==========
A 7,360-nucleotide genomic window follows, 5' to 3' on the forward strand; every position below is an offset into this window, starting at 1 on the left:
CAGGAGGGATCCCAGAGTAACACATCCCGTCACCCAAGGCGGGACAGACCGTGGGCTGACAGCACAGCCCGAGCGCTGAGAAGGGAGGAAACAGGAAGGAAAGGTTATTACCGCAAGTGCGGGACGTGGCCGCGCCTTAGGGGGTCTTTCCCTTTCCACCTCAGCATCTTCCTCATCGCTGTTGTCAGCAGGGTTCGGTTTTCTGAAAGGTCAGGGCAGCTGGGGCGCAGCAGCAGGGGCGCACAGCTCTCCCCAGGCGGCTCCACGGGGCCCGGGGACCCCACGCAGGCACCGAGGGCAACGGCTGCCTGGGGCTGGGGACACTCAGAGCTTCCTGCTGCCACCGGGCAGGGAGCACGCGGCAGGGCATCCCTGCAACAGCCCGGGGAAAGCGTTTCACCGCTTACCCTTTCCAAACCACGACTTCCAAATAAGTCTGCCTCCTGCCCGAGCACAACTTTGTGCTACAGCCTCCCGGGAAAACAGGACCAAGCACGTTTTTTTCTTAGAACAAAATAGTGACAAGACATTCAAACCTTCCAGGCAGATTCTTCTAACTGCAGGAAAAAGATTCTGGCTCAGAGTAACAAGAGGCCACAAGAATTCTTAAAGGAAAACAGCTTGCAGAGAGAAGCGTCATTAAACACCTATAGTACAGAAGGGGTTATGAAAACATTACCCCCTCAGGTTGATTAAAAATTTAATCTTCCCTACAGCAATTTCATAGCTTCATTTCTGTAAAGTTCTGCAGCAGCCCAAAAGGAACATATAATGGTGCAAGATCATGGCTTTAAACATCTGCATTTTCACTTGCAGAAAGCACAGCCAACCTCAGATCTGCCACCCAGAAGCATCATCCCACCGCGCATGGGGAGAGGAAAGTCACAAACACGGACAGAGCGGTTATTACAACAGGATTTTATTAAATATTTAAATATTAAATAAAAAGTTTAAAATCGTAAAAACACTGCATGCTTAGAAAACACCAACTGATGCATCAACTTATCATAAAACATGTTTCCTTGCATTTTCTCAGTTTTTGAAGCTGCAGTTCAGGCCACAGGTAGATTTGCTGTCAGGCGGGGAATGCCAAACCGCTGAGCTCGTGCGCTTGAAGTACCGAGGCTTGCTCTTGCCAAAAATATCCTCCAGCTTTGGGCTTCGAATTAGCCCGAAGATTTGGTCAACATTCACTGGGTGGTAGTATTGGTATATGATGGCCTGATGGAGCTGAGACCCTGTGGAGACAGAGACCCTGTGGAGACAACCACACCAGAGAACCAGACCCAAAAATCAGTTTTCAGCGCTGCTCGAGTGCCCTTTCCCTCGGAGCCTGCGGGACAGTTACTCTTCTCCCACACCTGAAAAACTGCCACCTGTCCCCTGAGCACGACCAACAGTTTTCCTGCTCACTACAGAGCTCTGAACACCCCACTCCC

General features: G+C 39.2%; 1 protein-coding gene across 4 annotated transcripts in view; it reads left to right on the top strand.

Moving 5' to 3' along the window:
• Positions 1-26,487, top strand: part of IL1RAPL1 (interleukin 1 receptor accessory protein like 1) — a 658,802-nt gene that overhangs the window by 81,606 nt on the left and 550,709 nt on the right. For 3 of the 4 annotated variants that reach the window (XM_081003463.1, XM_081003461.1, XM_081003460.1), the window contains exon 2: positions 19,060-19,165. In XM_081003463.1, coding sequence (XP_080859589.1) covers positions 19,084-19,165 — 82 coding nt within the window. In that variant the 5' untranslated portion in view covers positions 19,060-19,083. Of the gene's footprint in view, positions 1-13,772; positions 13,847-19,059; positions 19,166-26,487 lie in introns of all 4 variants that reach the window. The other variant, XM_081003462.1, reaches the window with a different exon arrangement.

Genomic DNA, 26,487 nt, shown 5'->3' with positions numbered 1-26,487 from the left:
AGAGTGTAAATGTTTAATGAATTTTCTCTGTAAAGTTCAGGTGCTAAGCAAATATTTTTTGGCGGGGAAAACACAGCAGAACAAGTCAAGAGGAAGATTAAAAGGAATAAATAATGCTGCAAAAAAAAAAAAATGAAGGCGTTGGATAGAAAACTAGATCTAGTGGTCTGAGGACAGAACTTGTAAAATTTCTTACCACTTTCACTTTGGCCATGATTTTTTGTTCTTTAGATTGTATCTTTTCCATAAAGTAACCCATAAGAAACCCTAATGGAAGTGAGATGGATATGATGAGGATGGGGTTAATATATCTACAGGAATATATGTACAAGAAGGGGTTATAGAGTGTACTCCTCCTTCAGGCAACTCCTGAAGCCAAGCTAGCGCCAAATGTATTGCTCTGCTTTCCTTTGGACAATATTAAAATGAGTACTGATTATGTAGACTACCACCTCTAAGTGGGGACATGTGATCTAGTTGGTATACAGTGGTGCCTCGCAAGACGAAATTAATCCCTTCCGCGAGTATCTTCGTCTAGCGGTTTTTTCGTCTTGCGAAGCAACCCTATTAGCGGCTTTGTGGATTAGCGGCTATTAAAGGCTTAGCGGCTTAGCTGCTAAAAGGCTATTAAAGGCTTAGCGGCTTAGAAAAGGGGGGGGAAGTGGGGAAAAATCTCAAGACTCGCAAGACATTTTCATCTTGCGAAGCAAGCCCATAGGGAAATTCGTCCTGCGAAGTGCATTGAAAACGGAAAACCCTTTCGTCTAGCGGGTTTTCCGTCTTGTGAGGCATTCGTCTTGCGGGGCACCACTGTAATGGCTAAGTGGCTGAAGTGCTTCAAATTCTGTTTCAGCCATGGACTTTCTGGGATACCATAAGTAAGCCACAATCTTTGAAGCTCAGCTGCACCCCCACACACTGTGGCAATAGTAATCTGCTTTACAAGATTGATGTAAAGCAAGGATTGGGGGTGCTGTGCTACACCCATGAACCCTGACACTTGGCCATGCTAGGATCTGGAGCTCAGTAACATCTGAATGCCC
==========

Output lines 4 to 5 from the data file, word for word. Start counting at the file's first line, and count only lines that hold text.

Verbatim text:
Moving 5' to 3' along the window:
• Positions 1-26,487, top strand: part of IL1RAPL1 (interleukin 1 receptor accessory protein like 1) — a 658,802-nt gene that overhangs the window by 81,606 nt on the left and 550,709 nt on the right. For 3 of the 4 annotated variants that reach the window (XM_081003463.1, XM_081003461.1, XM_081003460.1), the window contains exon 2: positions 19,060-19,165. In XM_081003463.1, coding sequence (XP_080859589.1) covers positions 19,084-19,165 — 82 coding nt within the window. In that variant the 5' untranslated portion in view covers positions 19,060-19,083. Of the gene's footprint in view, positions 1-13,772; positions 13,847-19,059; positions 19,166-26,487 lie in introns of all 4 variants that reach the window. The other variant, XM_081003462.1, reaches the window with a different exon arrangement.